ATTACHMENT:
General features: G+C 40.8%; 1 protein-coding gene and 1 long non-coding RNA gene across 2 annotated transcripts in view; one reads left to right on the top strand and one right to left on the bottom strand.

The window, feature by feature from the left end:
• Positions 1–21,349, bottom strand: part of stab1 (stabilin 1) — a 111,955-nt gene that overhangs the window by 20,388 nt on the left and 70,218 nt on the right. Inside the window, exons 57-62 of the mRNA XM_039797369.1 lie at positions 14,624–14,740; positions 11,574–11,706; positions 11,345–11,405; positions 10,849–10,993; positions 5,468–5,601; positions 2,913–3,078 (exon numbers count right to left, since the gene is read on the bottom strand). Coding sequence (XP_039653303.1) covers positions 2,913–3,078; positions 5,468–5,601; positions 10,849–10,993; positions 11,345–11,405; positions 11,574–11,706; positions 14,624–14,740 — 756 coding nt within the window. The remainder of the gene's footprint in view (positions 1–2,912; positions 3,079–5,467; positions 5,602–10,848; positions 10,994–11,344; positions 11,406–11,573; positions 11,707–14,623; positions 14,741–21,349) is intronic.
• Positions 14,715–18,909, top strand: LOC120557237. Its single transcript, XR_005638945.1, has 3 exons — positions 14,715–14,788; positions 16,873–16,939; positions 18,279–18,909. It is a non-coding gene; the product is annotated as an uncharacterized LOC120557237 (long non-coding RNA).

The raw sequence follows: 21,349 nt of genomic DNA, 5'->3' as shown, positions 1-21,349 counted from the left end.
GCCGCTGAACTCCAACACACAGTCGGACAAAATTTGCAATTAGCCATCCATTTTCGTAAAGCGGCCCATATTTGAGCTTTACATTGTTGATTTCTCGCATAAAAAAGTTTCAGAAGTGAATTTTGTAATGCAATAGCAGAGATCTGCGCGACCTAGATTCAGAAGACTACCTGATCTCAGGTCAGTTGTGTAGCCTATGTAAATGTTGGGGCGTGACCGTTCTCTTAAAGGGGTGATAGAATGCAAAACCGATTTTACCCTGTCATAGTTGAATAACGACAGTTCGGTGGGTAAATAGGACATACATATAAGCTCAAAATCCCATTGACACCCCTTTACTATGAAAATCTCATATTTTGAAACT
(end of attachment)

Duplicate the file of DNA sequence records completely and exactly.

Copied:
General features: G+C 40.8%; 1 protein-coding gene and 1 long non-coding RNA gene across 2 annotated transcripts in view; one reads left to right on the top strand and one right to left on the bottom strand.

The window, feature by feature from the left end:
• Positions 1–21,349, bottom strand: part of stab1 (stabilin 1) — a 111,955-nt gene that overhangs the window by 20,388 nt on the left and 70,218 nt on the right. Inside the window, exons 57-62 of the mRNA XM_039797369.1 lie at positions 14,624–14,740; positions 11,574–11,706; positions 11,345–11,405; positions 10,849–10,993; positions 5,468–5,601; positions 2,913–3,078 (exon numbers count right to left, since the gene is read on the bottom strand). Coding sequence (XP_039653303.1) covers positions 2,913–3,078; positions 5,468–5,601; positions 10,849–10,993; positions 11,345–11,405; positions 11,574–11,706; positions 14,624–14,740 — 756 coding nt within the window. The remainder of the gene's footprint in view (positions 1–2,912; positions 3,079–5,467; positions 5,602–10,848; positions 10,994–11,344; positions 11,406–11,573; positions 11,707–14,623; positions 14,741–21,349) is intronic.
• Positions 14,715–18,909, top strand: LOC120557237. Its single transcript, XR_005638945.1, has 3 exons — positions 14,715–14,788; positions 16,873–16,939; positions 18,279–18,909. It is a non-coding gene; the product is annotated as an uncharacterized LOC120557237 (long non-coding RNA).

The raw sequence follows: 21,349 nt of genomic DNA, 5'->3' as shown, positions 1-21,349 counted from the left end.
GCCGCTGAACTCCAACACACAGTCGGACAAAATTTGCAATTAGCCATCCATTTTCGTAAAGCGGCCCATATTTGAGCTTTACATTGTTGATTTCTCGCATAAAAAAGTTTCAGAAGTGAATTTTGTAATGCAATAGCAGAGATCTGCGCGACCTAGATTCAGAAGACTACCTGATCTCAGGTCAGTTGTGTAGCCTATGTAAATGTTGGGGCGTGACCGTTCTCTTAAAGGGGTGATAGAATGCAAAACCGATTTTACCCTGTCATAGTTGAATAACGACAGTTCGGTGGGTAAATAGGACATACATATAAGCTCAAAATCCCATTGACACCCCTTTACTATGAAAATCTCATATTTTGAAACT